This week in 1938, the Food, Drug and Cosmetic Act was passed. An improvement on the 1906 Pure Food and Drug Act, it represented the first time that cosmetics were regulated at a federal level.
The 1938 act, which took years to pass because of industry resistance, defined what could be considered a cosmetic and what it could not contain (including “insanitary ingredients,” according to one legal scholar.) It created basic provisions such as requiring “colors to be certified as harmless and suitable by the FDA for their use in cosmetics,” writes the modern FDA.
Of course, that didn’t mean companies weren’t still going to develop products that hurt cosmetics-wearers. But it did mean that they could be taken off the market, where before they flourished totally unchecked. Take a look at a few of these pre-FDA horrors:
Koremlu advertised itself as a safe and permanent hair-removing cream. What it actually did, though, was poison its users. “Even though Koremlu was applied mostly to women’s upper lips, the problems manifested themselves elsewhere,” writes historian Gwen Kay. Women lost hair all over their bodies as well as suffering from paralysis and even damage to their eyes, she writes.
One of Koremlu’s active ingredients was thallium acetate. Thallium was also used as rat poison, but has since been banned in the U.S. due to how toxic it is even to people and animals exposed accidentally. Koremlu didn’t stay on the market, but it was no thanks to the FDA. The Journal of the American Medical Association, which in 1932 described the product as “a viciously dangerous depilatory,” led the diagnostic fight against Koremlu by publishing a series of articles about its effects.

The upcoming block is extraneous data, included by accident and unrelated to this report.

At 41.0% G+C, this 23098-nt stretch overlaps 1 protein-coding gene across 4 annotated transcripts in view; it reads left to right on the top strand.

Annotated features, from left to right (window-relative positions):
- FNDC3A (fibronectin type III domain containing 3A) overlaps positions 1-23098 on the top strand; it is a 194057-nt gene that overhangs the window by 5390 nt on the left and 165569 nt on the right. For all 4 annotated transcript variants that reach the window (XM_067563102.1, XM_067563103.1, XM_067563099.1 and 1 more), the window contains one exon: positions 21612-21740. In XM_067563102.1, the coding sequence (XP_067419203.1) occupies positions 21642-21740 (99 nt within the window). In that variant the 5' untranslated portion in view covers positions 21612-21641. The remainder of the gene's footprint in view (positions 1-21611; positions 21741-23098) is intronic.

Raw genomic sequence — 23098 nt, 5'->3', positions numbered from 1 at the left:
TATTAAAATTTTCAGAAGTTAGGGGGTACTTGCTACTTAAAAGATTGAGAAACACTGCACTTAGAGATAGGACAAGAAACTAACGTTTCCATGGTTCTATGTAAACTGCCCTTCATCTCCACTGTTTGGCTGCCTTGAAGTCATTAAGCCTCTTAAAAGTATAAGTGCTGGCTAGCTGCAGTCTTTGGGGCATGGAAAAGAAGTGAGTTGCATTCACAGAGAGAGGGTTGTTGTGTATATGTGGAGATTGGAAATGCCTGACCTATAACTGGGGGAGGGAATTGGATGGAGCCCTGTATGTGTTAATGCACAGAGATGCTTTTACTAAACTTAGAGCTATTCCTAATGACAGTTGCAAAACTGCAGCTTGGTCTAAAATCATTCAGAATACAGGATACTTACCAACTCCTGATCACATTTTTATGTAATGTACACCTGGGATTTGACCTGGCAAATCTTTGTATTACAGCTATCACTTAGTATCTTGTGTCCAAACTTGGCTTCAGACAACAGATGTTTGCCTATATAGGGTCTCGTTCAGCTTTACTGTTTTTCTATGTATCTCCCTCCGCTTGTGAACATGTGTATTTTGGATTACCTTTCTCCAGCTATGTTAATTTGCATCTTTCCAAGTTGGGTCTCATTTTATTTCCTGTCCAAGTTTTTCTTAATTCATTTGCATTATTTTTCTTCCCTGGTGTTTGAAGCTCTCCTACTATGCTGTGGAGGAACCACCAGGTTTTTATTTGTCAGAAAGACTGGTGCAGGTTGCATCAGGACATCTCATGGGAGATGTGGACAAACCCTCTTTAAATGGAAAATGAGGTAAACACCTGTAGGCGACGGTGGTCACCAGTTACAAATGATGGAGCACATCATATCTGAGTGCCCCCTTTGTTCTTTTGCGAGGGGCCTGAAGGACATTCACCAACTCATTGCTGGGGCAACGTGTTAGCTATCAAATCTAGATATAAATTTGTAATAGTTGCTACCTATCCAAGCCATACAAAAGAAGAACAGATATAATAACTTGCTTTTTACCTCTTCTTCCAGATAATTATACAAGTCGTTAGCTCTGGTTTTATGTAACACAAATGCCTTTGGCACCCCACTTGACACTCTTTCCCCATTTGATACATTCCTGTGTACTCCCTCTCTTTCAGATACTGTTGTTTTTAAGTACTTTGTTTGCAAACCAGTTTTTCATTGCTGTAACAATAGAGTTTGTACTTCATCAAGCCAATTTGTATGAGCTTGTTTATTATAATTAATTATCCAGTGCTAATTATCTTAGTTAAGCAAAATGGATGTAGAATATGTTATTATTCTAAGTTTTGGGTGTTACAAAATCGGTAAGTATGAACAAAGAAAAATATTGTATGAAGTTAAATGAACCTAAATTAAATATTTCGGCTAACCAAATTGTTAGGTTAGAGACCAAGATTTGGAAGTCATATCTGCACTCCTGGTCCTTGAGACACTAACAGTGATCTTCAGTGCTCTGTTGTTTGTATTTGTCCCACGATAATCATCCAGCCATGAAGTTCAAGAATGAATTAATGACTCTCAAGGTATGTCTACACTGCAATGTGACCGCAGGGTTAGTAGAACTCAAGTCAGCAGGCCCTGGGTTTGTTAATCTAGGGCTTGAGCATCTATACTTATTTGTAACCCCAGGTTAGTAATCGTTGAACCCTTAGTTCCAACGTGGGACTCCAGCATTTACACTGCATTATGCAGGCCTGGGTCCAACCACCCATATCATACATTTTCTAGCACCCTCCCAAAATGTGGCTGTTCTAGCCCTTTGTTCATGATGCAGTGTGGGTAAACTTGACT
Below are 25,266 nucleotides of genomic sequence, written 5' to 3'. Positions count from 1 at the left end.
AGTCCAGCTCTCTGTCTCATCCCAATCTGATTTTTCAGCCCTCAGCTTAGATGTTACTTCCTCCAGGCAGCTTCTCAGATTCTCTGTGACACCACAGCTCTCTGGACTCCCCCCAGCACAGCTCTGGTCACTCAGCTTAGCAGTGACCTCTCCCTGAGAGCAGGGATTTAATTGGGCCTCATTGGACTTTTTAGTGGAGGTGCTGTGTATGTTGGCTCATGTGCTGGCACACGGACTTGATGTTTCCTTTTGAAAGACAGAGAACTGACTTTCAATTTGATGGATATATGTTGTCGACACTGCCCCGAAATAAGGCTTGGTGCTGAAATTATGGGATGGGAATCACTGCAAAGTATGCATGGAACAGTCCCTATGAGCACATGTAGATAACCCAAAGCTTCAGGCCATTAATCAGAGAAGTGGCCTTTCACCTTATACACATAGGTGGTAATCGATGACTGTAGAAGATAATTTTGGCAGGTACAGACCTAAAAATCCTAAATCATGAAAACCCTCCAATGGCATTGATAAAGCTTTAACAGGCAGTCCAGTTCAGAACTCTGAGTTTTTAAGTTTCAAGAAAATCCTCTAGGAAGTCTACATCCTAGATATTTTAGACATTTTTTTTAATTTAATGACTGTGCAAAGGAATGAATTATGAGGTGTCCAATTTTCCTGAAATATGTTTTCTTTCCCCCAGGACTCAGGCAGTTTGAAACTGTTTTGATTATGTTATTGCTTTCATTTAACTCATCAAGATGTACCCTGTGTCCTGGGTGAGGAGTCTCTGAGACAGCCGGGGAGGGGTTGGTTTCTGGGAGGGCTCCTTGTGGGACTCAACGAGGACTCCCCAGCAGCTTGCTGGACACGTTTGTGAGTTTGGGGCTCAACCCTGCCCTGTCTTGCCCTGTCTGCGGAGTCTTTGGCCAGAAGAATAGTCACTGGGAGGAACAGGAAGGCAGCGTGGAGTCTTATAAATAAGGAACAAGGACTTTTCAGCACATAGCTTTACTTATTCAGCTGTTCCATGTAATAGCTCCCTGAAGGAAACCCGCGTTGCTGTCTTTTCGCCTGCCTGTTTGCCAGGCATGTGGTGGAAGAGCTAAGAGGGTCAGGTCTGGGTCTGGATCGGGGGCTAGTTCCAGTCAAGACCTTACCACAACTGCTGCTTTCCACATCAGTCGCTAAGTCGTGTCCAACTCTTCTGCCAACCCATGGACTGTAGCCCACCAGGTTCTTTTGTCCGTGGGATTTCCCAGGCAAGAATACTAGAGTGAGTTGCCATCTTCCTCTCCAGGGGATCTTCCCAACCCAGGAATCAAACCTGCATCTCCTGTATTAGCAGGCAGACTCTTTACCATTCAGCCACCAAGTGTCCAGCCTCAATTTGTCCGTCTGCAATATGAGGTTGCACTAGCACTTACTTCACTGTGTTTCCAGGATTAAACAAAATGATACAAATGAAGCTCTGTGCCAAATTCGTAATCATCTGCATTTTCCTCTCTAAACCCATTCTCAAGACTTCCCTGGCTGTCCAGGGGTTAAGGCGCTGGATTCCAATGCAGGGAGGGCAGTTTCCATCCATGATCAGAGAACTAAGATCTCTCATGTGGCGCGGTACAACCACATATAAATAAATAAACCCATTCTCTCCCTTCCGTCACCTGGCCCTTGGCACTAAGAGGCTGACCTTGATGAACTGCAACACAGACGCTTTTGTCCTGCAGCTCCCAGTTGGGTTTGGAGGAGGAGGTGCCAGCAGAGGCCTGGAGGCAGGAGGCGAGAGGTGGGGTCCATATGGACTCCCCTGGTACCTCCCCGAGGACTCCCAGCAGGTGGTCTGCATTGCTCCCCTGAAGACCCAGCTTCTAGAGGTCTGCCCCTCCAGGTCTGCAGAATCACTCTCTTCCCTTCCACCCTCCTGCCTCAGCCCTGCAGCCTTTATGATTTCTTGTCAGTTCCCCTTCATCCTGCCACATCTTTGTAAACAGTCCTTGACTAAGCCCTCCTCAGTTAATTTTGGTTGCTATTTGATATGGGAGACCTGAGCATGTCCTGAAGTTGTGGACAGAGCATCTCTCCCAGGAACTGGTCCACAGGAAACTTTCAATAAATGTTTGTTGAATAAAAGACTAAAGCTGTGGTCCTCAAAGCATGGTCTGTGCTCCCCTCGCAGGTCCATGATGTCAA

Women who suffered the side-effects of the popular product sued the company, forcing it into bankruptcy in 1932 after winning more than $2.5 million in damages. But the FDA, when consulted, could only refer people to JAMA’s work, as Koremlu didn’t qualify as a drug and the agency did not yet have the power to regulate cosmetics.
This 1933 mascara promised to give women that permanently made-up look using aniline dye on eyelashes. Unfortunately, some women eager to take the company up on this ended up blind.
Lash Lure contained a chemical known as p-phenylenediamine. According to the authors of Science, Medicine, and Animals, it “caused horrific blisters, abscesses and ulcers on the face, eyelids and eyes of Lash Lure users, and it led to blindness for some. In one case, the ulcers were so severe that a woman developed a bacterial infection and died.” This 1933 incident has been directly linked to the passage of the 1938 Act: Before and after images of one of the women blinded by Lash Lure were included in an FDA display called the “Chamber of Horrors” that was part of the 1933 Chicago World’s Fair, demonstrating the need for further regulation.
“Lash Lure was the first product forcibly removed from store shelves after the act’s passage,” writes author Mark Bartholomew.
Gouraud’s Oriental Cream
This skin cream, which advertised itself as a “magic beautifier,” did exactly the opposite. A 1936 book inspired by the “Chamber of Horrors” and written by the FDA's chief education officer, Ruth de Forest Lamb, described the effects, according to Tina Sigurdson for the Environmental Working Group. The woman “developed dark rings around her eyes and neck, followed by bluish black gums and loose teeth.” She was suffering from mercury poisoning caused by the cream–which had been on the market for decades. It contained calomel, a mercury compound.
Gouraud’s and many other anti-blemish products relied on mercury compounds for their kick, writes author Richard M. Swiderski. After the act was passed, manufacturers were forced to look elsewhere.